A Forgotten Masterpiece
Translators, including visiting scholar Dr. Jessica Joustra, are bringing theologian Herman Bavinck’s forgotten manuscript to English audiences for the first time.
3 min. read
October 18, 2019

Through the tireless work of a translation team, including Redeemer visiting scholar Dr. Jessica Joustra, a forgotten masterpiece is being published for the first time. The first volume of theologian Herman Bavinck’s partially published manuscript, Reformed Ethics, was released for English readers in June 2019.

The manuscript will be published in English as three volumes. Work on the following volumes continued over the summer. In July, Joustra completed a translation marathon of 10-hour days for two weeks.

With more than 1,000 pages discovered, the translation is a massive undertaking. Bavinck’s notebooks were scattered and many of them damaged, with pages escaping their binding and paper crumbling. The manuscript is made up of Bavinck’s handwritten notes on Reformed Ethics and material that he likely created during his time teaching, continuing his studies and seeing some of his work published. “The text itself is sometimes, given his handwriting, a bit difficult to read,” Joustra said.“The manuscript contains unfinished citations and marginal notes. It’s also incomplete; Bavinck’s notes end in the middle of a discussion on the Christian family with a list of topics to be discussed. It has been quite a project to get it all into readable form!

The Theological University of Kampen (TU Kampen), where the manuscript was most likely written, granted Joustra a postdoctoral fellowship for her work on Bavinck. The translation team is headed by Bavinck expert Dr. John Bolt, who is professor emeritus of systematic theology at Calvin Theological Seminary, director of the Bavinck Institute, editor of the annual Bavinck Review and translator of Bavinck’s four-volume Reformed Dogmatics.

Bavinck likely worked on Reformed Ethics while writing Reformed Dogmatics, now considered one of the most important theological works of the 20th century. While crafting his two masterworks, Bavinck taught dogmatics and ethics, first as a professor at TU Kampen. Twenty years later, he was named a professor of dogmatics at the Free University in Amsterdam, where the unfinished manuscript was found. In that role, Bavinck succeeded the Free University’s founder Abraham Kuyper, a passionate Reformed theologian still known by many today.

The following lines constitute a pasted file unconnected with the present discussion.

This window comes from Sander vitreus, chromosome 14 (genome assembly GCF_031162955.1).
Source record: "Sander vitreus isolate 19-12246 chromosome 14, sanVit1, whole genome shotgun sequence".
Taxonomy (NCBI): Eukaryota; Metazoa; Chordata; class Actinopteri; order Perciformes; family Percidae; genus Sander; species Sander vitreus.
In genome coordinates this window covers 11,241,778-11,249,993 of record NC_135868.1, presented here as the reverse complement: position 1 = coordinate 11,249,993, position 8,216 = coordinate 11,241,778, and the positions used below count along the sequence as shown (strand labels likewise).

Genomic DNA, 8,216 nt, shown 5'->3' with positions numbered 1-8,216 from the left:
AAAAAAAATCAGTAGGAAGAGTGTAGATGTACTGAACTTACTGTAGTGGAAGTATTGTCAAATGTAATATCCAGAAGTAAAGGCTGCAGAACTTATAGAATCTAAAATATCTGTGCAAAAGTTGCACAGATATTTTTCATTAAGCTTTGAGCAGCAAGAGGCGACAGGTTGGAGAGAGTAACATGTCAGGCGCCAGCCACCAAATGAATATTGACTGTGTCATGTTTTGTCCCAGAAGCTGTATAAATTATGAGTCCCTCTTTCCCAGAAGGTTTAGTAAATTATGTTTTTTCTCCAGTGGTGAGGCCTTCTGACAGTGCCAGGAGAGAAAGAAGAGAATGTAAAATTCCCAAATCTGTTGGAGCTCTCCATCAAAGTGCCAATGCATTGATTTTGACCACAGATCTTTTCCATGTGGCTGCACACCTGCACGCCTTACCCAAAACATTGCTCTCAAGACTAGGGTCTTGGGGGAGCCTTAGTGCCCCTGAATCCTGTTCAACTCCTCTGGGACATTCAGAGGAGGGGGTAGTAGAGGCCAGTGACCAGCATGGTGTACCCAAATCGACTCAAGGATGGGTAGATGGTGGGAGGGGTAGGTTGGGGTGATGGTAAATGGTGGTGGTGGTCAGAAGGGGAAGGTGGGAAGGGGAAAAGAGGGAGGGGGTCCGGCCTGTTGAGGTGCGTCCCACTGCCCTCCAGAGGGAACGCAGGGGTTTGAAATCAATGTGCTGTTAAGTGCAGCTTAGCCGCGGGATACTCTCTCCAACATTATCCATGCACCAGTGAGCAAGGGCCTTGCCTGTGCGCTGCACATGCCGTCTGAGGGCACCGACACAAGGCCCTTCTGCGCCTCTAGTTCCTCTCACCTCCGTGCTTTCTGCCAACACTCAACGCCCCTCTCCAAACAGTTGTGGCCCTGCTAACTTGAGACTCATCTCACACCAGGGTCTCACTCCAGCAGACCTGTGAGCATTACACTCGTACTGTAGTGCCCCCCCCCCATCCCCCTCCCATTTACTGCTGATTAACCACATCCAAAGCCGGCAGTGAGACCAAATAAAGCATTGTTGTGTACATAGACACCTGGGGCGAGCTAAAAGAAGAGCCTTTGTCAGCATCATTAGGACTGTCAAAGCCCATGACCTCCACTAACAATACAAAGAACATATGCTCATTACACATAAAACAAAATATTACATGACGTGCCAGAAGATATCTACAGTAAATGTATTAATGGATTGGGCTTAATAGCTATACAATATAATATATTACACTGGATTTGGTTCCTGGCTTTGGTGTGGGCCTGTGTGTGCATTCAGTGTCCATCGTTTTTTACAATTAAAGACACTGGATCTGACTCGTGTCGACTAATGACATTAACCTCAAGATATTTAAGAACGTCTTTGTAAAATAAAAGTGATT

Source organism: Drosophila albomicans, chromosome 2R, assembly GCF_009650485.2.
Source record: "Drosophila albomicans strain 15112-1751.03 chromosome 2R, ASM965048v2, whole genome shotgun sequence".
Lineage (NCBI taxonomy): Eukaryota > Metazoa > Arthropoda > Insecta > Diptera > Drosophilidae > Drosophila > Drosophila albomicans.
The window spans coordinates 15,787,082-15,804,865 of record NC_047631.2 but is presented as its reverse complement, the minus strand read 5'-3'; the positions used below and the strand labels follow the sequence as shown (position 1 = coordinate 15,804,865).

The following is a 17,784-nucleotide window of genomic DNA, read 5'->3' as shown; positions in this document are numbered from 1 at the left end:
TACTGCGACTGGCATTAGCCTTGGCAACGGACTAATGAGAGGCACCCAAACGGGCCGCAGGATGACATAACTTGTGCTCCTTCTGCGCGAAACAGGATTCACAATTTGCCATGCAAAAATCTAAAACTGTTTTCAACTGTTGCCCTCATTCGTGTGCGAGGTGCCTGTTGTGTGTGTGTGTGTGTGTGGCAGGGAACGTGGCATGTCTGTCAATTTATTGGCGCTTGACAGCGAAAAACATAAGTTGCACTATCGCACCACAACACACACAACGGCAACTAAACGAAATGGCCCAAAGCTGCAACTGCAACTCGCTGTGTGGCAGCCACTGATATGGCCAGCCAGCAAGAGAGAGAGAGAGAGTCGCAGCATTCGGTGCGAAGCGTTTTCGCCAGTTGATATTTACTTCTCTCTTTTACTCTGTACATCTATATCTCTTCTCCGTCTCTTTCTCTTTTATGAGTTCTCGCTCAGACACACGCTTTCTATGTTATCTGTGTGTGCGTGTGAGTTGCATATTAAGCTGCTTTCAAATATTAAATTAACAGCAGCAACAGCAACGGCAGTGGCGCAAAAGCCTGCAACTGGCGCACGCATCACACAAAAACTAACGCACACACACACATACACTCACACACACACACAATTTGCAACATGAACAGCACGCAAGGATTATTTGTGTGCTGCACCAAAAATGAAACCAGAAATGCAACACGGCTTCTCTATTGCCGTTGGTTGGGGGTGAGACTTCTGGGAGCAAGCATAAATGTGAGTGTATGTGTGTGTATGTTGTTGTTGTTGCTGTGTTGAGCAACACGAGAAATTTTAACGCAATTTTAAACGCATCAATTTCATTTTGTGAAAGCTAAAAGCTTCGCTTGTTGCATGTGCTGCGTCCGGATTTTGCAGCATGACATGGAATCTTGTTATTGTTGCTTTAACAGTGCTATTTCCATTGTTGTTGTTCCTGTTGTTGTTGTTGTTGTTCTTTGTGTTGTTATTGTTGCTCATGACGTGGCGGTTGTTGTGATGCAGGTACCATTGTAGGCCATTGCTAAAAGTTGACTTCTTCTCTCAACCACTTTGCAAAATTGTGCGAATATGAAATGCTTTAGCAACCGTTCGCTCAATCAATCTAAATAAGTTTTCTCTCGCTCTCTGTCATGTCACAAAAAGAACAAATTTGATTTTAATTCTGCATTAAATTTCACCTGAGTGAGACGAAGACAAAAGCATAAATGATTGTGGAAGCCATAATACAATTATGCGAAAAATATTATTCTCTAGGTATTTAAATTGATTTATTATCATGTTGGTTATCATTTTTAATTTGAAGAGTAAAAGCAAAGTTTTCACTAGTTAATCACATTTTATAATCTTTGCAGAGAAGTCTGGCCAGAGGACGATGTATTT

In Bavinck’s dogmatics, the focus is on what God is doing and has done. As Bavinck explained it, “Dogmatics describes the deeds of God done for, to and in human beings.” In ethics, then, Bavinck focused on how individuals should act in their own lives and in the society that surrounds them.

Bavinck also spoke in Reformed Ethics and a number of his other works about the imitation of Christ. Joustra wrote her PhD dissertation at Fuller Theological Seminary on the imitation of Christ in Bavinck’s ethics and those of theologian John Howard Yoder. With the support of the Neo-Calvinism Research Institute, Joustra is working on a book and a number of articles exploring how Bavinck, Yoder and their traditions teach today’s Christians to navigate theological, social and ethical difference. By placing the Neo-Calvinist Dutch theologian and American Anabaptist in dialogue, Joustra is seeking out new insights that will speak to NorthAmerican evangelical ethics in the 21st century.

“Bavinck’s notes end in the middle of a discussion on the Christian family with a list of topics to be discussed. It has been quite a project to get it all into readable form!”

One year into her two-year fellowship at Redeemer, Joustra has helped bring the first volume of Reformed Ethics to print, completed her PhD, worked on her own book project and taught courses in Redeemer’s theology and philosophy departments. In the Winter 2019 term, she also taught the Core course “Being and Knowing in the Digital Age” with her husband, associate professor of politics and international studies Dr. Robert Joustra.

“It is wonderful to be part of an institution with such a rich Neo-Calvinist heritage,” Dr. Jessica Joustra said. “It has been especially rewarding, in this season, to move between Kampen, Amsterdam, Pasadena, GrandRapids and now Hamilton and see the many ways the carriers of this tradition are active and engaged in scholarship, teaching and public life. I am so grateful for the opportunities Redeemer has granted me to be deeply engaged in Neo-Calvinist research both among colleagues and in the classroom.

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